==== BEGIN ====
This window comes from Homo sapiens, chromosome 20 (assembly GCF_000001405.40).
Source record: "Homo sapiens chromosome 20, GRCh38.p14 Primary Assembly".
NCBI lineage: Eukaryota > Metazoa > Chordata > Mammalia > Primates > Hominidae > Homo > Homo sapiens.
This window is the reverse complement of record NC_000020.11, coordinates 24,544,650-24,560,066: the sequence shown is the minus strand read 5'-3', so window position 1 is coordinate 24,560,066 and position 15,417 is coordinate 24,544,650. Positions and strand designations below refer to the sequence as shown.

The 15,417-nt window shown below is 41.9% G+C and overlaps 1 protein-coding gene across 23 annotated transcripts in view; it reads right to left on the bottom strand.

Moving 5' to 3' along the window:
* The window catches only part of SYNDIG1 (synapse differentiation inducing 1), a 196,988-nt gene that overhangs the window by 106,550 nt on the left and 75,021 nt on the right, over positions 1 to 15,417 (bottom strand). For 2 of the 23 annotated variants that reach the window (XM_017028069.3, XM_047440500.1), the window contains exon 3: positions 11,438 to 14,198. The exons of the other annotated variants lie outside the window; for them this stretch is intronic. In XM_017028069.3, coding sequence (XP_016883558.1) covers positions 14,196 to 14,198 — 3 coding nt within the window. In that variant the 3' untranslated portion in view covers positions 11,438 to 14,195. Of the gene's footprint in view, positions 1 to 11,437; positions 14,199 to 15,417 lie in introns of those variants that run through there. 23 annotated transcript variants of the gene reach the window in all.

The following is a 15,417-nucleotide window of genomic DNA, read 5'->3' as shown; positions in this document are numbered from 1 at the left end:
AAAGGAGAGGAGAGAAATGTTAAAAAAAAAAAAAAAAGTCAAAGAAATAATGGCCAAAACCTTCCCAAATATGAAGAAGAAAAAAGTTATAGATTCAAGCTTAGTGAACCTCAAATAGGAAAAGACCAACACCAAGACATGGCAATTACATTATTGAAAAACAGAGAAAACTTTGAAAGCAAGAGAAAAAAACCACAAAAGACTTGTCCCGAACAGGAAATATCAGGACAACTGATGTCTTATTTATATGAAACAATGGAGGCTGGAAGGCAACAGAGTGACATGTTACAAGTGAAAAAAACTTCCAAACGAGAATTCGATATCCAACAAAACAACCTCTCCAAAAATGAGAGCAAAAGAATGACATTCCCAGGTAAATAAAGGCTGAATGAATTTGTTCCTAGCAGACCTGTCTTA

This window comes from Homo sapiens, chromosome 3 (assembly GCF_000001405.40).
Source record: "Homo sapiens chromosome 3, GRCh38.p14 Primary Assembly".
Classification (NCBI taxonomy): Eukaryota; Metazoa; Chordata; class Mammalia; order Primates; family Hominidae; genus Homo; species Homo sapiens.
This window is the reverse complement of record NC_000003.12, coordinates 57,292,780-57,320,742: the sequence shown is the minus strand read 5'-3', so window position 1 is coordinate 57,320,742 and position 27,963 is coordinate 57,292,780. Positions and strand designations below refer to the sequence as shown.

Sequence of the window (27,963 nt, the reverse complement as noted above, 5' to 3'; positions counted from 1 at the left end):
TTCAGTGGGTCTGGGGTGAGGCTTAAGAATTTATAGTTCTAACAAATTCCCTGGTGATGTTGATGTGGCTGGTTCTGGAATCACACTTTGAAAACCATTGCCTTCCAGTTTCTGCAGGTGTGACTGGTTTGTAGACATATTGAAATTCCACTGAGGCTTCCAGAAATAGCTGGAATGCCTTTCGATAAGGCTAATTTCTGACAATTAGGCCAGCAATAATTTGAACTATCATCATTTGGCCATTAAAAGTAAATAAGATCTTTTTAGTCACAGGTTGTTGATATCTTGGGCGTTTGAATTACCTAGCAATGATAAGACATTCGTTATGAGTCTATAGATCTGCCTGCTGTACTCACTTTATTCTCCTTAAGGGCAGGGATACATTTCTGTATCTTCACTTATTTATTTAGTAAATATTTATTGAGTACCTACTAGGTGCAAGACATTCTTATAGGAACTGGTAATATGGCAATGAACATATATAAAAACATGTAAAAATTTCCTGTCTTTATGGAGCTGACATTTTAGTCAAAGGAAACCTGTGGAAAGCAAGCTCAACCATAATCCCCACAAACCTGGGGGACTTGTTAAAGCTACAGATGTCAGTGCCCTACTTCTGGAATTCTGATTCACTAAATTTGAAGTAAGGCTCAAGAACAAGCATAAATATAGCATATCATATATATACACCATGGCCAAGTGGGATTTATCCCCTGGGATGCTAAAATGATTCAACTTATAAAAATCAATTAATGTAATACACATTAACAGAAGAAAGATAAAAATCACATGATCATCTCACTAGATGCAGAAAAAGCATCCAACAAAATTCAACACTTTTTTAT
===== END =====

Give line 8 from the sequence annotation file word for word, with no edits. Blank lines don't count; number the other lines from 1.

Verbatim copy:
The following is a 15,417-nucleotide window of genomic DNA, read 5'->3' as shown; positions in this document are numbered from 1 at the left end: